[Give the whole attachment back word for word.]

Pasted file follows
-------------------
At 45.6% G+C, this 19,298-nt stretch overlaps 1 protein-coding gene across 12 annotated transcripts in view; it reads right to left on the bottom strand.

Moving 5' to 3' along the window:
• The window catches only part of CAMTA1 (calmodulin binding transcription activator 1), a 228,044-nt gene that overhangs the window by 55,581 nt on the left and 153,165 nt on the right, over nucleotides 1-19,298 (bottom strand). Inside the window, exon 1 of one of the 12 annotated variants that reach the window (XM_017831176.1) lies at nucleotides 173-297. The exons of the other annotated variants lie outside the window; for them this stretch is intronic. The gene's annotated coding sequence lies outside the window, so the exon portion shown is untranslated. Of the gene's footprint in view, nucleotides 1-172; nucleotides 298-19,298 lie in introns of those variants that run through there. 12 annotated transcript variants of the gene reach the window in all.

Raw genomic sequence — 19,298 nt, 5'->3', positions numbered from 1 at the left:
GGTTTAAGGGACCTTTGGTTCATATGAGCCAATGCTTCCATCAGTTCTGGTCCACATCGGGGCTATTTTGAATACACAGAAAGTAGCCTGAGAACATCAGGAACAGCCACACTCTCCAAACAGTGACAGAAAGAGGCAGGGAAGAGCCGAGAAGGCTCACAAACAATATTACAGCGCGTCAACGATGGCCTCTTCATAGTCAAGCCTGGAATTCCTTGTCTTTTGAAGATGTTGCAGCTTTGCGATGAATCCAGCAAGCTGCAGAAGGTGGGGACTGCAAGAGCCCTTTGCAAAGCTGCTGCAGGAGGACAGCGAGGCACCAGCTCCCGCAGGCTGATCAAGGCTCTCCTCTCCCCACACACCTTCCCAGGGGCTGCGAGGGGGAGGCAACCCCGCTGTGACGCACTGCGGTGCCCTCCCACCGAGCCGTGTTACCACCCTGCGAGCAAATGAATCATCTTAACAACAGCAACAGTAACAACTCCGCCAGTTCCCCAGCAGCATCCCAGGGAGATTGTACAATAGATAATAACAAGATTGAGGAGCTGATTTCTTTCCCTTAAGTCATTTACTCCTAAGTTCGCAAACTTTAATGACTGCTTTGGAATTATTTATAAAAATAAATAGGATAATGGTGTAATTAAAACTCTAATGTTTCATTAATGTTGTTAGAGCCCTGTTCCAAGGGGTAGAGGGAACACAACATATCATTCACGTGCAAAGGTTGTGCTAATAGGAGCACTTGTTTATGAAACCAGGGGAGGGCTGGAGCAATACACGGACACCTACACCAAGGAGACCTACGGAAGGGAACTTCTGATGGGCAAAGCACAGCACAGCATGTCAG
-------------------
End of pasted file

At 45.6% G+C, this 19,298-nt stretch overlaps 1 protein-coding gene across 12 annotated transcripts in view; it reads right to left on the bottom strand.

Moving 5' to 3' along the window:
• The window catches only part of CAMTA1 (calmodulin binding transcription activator 1), a 228,044-nt gene that overhangs the window by 55,581 nt on the left and 153,165 nt on the right, over nucleotides 1-19,298 (bottom strand). Inside the window, exon 1 of one of the 12 annotated variants that reach the window (XM_017831176.1) lies at nucleotides 173-297. The exons of the other annotated variants lie outside the window; for them this stretch is intronic. The gene's annotated coding sequence lies outside the window, so the exon portion shown is untranslated. Of the gene's footprint in view, nucleotides 1-172; nucleotides 298-19,298 lie in introns of those variants that run through there. 12 annotated transcript variants of the gene reach the window in all.

Raw genomic sequence — 19,298 nt, 5'->3', positions numbered from 1 at the left:
GGTTTAAGGGACCTTTGGTTCATATGAGCCAATGCTTCCATCAGTTCTGGTCCACATCGGGGCTATTTTGAATACACAGAAAGTAGCCTGAGAACATCAGGAACAGCCACACTCTCCAAACAGTGACAGAAAGAGGCAGGGAAGAGCCGAGAAGGCTCACAAACAATATTACAGCGCGTCAACGATGGCCTCTTCATAGTCAAGCCTGGAATTCCTTGTCTTTTGAAGATGTTGCAGCTTTGCGATGAATCCAGCAAGCTGCAGAAGGTGGGGACTGCAAGAGCCCTTTGCAAAGCTGCTGCAGGAGGACAGCGAGGCACCAGCTCCCGCAGGCTGATCAAGGCTCTCCTCTCCCCACACACCTTCCCAGGGGCTGCGAGGGGGAGGCAACCCCGCTGTGACGCACTGCGGTGCCCTCCCACCGAGCCGTGTTACCACCCTGCGAGCAAATGAATCATCTTAACAACAGCAACAGTAACAACTCCGCCAGTTCCCCAGCAGCATCCCAGGGAGATTGTACAATAGATAATAACAAGATTGAGGAGCTGATTTCTTTCCCTTAAGTCATTTACTCCTAAGTTCGCAAACTTTAATGACTGCTTTGGAATTATTTATAAAAATAAATAGGATAATGGTGTAATTAAAACTCTAATGTTTCATTAATGTTGTTAGAGCCCTGTTCCAAGGGGTAGAGGGAACACAACATATCATTCACGTGCAAAGGTTGTGCTAATAGGAGCACTTGTTTATGAAACCAGGGGAGGGCTGGAGCAATACACGGACACCTACACCAAGGAGACCTACGGAAGGGAACTTCTGATGGGCAAAGCACAGCACAGCATGTCAG